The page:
Originally: Haiti peacekeeping force commander gives positive balance of one year in action

Gen. Augusto Heleno Pereira, commander of the United Nations Stabilization Mission in Haiti (MINUSTAH), gave a positive evaluation of the work carried out by the troops in the country upon completing one year in action. According to him, it was a year of much work and overcoming difficulties.

“We spent six months with half the force, which only arrived near the estimated date in late December. Haiti was experiencing a rather unstable situation when we arrived in June last year, but we coped with these problems. We had some crises, which were also managed with much work and effort by the troops. In general, we have many more positive than negative facts from this period,” Pereira stated.

Among the problems, Pereira noted the support to the Haitian National Police (PNH), which, according to him, is unstructured, poorly equipped, poorly trained, and very understaffed: 1,500 men to take care of a population of 2.5 million inhabitants. “The police force we have on the streets each day in Port-au-Prince, including the Haitian forces, is less than 2,000 men. Brasilia, which has a similar population, has over 20,000 police officers. Thus, there is too much work for a small police force,” he stated.

In addition to the lack of troops, Pereira recalled that the Haitian population has a problem of “neurosis” regarding security. “I have the impression that each person living in Port-au-Prince would like to have a solider with a blue helmet walking alongside them on the streets. And we are in absolutely no condition to do that. But we are working to eliminate the feeling of insecurity from the minds of Haitians.

Pereira said that from the moment he arrived in Haiti, he had been studying strategic ways to fight violence. “We will only use troops and deploy force in the necessary locations. Security is extremely necessary, but it must be accompanied by humanitarian, social, and economic projects in order for the population to feel that it is in another environment and have hope for the future. If we do not do that, we will maintain an apparent security by using force, but we will not build anything for the future and when we leave we will simply have created new pockets of violence that will later explode,” he noted.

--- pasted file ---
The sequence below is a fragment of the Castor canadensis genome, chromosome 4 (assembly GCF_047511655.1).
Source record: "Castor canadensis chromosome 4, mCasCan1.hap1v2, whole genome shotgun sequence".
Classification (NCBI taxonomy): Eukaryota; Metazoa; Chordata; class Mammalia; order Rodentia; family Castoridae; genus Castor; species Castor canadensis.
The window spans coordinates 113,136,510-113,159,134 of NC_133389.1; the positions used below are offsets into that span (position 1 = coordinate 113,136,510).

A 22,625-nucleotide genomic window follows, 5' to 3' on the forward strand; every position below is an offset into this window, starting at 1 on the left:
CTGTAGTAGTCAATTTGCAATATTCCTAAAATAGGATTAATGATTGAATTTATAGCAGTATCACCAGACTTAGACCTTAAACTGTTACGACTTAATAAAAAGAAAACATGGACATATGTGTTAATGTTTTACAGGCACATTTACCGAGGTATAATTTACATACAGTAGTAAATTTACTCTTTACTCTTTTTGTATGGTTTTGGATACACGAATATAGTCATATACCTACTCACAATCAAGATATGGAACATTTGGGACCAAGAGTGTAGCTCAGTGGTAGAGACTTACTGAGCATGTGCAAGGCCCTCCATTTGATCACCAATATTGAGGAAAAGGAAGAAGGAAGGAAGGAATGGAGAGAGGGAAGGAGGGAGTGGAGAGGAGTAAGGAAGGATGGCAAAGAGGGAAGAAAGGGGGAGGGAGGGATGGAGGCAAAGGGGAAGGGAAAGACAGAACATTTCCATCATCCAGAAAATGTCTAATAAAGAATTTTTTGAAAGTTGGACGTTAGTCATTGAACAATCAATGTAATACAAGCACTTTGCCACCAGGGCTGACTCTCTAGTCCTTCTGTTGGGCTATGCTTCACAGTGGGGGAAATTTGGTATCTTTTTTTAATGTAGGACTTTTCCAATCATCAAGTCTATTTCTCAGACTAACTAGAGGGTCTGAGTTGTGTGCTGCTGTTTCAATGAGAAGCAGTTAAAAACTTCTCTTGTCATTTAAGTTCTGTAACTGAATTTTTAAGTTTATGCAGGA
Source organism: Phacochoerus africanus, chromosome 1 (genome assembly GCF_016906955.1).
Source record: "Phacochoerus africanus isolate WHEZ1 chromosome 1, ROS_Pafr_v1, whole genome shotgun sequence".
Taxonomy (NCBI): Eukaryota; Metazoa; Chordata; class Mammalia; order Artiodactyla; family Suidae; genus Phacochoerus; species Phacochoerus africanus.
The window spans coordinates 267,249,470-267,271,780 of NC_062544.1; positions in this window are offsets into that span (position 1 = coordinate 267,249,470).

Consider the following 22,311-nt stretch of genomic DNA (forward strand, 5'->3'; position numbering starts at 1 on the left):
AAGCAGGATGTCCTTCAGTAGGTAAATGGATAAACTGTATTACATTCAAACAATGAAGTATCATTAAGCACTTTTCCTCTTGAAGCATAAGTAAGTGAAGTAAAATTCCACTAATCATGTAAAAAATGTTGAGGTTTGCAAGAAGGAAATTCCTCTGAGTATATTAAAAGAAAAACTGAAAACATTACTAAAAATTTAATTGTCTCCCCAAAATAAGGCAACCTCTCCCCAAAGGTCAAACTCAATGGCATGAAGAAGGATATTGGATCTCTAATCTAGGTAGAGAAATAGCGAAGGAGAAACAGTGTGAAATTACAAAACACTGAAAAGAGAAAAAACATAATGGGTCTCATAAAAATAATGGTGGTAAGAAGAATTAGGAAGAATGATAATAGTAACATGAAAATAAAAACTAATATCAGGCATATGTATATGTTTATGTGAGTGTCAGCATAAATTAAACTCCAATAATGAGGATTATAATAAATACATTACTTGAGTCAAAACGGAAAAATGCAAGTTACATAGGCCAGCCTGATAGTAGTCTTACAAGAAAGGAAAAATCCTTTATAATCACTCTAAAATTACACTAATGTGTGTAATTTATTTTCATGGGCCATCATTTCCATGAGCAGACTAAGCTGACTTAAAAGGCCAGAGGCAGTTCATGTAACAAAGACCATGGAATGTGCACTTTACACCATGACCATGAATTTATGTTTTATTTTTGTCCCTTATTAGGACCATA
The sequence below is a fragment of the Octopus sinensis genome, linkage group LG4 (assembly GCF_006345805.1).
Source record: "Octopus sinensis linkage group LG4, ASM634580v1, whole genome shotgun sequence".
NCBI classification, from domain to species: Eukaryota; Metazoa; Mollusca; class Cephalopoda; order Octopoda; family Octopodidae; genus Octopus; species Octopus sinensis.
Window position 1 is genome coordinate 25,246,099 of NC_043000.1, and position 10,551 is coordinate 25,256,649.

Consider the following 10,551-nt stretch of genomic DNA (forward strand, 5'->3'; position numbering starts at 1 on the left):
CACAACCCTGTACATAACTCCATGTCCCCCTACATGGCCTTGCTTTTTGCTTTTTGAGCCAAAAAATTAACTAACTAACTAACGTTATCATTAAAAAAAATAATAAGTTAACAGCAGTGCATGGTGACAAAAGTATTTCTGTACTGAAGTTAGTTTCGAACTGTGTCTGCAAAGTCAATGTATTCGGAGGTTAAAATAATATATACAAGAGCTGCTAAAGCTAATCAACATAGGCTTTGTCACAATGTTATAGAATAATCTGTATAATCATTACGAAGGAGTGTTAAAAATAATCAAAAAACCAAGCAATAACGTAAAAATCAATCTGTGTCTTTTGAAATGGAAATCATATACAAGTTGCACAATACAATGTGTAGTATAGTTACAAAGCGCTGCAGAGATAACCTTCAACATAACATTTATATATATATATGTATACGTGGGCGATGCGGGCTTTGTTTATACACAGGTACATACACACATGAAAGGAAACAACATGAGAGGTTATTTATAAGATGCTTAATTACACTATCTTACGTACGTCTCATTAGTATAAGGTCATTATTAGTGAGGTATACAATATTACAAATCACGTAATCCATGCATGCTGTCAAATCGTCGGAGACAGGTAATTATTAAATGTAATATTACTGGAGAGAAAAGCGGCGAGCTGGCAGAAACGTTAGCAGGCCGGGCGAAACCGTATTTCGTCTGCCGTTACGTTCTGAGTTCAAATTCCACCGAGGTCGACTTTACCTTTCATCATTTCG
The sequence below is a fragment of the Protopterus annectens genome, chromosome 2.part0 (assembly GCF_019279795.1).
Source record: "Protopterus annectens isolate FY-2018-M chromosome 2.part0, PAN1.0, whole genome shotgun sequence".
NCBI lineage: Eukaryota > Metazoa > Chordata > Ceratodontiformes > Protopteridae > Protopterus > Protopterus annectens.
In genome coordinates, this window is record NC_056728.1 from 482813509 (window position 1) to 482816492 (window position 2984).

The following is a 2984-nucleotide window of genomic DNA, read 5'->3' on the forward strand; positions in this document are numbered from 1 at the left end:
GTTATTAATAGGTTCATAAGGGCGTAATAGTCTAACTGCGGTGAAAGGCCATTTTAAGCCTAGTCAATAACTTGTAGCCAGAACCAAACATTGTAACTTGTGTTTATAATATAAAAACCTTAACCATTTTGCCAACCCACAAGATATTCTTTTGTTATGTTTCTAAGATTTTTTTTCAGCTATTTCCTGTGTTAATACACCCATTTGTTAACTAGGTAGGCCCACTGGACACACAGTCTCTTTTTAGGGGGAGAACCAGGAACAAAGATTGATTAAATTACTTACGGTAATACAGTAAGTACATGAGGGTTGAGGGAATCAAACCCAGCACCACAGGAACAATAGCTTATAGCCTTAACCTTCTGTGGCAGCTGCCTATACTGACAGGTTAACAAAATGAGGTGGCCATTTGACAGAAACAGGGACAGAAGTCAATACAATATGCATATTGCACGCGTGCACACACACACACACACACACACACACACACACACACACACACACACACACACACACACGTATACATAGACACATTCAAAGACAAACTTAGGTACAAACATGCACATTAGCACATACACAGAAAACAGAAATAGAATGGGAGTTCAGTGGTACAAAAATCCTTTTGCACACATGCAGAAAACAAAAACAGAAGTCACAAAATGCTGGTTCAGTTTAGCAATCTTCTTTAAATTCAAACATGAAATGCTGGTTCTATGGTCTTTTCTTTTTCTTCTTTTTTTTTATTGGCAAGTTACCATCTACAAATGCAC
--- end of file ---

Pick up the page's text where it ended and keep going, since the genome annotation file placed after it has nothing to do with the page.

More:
MINUSTAH Commander Pereira recalled that he is often criticized for his decisions, but stated that he will not yield to pressure. According to him, offensive actions must be very well planned, with definite objectives, and cannot make innocent victims. “Here, the gangs operate inside the slums and use children and women as shields. Thus, many times an offensive action is not carried out because the collateral damage is extremely disastrous,” he stated.

“I cannot justify blind and indiscriminate actions with several innocent victims that were not related to the mission. That is what I refuse to do. We are prepared to use force, we are fully capable of using it, but I will only use it when I am sure that it is the right target. Against those who are as violent as we are or more, and who thus deserve to be repressed with violence,” he added.

Early this month, the UN Security Council extended the MINUSTAH presence in Haiti for another 24 days. General Pereira said that he has no idea how much longer the mission will last and noted that the withdrawal of troops from the country depends on a decision of the United Nations and other governments involved in the peacekeeping force.